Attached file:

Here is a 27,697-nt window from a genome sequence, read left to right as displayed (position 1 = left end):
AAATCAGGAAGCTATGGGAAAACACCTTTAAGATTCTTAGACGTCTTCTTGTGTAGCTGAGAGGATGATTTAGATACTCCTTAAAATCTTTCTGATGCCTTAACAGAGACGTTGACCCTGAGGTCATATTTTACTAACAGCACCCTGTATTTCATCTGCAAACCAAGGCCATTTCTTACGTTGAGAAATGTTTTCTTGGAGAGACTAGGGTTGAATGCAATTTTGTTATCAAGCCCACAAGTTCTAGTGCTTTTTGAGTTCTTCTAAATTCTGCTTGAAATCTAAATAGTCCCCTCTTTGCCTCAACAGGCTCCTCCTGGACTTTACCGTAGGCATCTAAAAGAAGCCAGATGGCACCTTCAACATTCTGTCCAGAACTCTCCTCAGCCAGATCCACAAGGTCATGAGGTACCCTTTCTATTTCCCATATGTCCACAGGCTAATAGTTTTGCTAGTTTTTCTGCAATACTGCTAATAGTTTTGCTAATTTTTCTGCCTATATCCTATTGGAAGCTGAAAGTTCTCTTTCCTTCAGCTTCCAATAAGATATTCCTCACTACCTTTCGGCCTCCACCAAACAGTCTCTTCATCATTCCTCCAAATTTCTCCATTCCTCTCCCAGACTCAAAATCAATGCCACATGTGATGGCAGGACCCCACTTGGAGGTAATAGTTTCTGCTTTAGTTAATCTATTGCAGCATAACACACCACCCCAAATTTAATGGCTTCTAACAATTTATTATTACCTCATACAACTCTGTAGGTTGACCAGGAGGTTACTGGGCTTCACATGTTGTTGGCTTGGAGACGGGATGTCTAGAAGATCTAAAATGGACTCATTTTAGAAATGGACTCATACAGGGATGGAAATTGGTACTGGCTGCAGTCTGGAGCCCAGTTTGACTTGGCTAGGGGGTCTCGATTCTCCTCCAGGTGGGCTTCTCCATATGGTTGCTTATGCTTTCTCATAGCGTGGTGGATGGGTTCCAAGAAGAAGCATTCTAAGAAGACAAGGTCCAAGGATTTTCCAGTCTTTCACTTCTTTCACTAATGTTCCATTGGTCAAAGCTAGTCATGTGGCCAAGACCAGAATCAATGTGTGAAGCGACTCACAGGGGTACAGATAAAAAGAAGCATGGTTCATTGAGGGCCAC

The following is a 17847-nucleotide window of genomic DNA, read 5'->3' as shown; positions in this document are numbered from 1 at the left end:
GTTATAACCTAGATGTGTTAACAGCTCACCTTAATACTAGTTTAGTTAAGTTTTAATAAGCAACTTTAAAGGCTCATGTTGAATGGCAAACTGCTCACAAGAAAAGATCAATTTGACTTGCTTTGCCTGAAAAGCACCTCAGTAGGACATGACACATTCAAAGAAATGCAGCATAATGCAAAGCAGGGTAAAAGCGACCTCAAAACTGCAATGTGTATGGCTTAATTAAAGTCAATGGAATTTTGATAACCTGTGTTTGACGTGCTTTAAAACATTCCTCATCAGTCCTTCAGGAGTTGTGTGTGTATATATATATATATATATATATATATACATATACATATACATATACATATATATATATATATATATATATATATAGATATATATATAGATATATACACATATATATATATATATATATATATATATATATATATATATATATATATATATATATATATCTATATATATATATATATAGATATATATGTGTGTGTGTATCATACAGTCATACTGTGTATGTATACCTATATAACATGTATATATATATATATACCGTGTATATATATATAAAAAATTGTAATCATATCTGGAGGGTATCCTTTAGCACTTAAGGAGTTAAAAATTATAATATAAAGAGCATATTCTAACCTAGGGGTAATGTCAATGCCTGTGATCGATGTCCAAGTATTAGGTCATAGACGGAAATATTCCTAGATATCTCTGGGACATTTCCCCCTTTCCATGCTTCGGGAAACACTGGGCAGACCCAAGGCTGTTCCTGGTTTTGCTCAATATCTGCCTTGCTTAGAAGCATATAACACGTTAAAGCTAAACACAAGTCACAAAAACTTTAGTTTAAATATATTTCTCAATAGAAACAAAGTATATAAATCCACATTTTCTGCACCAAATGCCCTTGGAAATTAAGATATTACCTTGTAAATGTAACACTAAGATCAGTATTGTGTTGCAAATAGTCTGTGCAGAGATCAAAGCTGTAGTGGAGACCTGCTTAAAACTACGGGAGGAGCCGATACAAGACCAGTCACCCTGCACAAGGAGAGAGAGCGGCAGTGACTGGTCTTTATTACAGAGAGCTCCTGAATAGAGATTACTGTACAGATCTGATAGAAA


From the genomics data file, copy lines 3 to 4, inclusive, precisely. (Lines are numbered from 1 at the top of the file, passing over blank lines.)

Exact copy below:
The following is a 17847-nucleotide window of genomic DNA, read 5'->3' as shown; positions in this document are numbered from 1 at the left end:
GTTATAACCTAGATGTGTTAACAGCTCACCTTAATACTAGTTTAGTTAAGTTTTAATAAGCAACTTTAAAGGCTCATGTTGAATGGCAAACTGCTCACAAGAAAAGATCAATTTGACTTGCTTTGCCTGAAAAGCACCTCAGTAGGACATGACACATTCAAAGAAATGCAGCATAATGCAAAGCAGGGTAAAAGCGACCTCAAAACTGCAATGTGTATGGCTTAATTAAAGTCAATGGAATTTTGATAACCTGTGTTTGACGTGCTTTAAAACATTCCTCATCAGTCCTTCAGGAGTTGTGTGTGTATATATATATATATATATATATATATACATATACATATACATATACATATATATATATATATATATATATATATAGATATATATATAGATATATACACATATATATATATATATATATATATATATATATATATATATATATATATATATATATATATCTATATATATATATATATAGATATATATGTGTGTGTGTATCATACAGTCATACTGTGTATGTATACCTATATAACATGTATATATATATATATACCGTGTATATATATATAAAAAATTGTAATCATATCTGGAGGGTATCCTTTAGCACTTAAGGAGTTAAAAATTATAATATAAAGAGCATATTCTAACCTAGGGGTAATGTCAATGCCTGTGATCGATGTCCAAGTATTAGGTCATAGACGGAAATATTCCTAGATATCTCTGGGACATTTCCCCCTTTCCATGCTTCGGGAAACACTGGGCAGACCCAAGGCTGTTCCTGGTTTTGCTCAATATCTGCCTTGCTTAGAAGCATATAACACGTTAAAGCTAAACACAAGTCACAAAAACTTTAGTTTAAATATATTTCTCAATAGAAACAAAGTATATAAATCCACATTTTCTGCACCAAATGCCCTTGGAAATTAAGATATTACCTTGTAAATGTAACACTAAGATCAGTATTGTGTTGCAAATAGTCTGTGCAGAGATCAAAGCTGTAGTGGAGACCTGCTTAAAACTACGGGAGGAGCCGATACAAGACCAGTCACCCTGCACAAGGAGAGAGAGCGGCAGTGACTGGTCTTTATTACAGAGAGCTCCTGAATAGAGATTACTGTACAGATCTGATAGAAA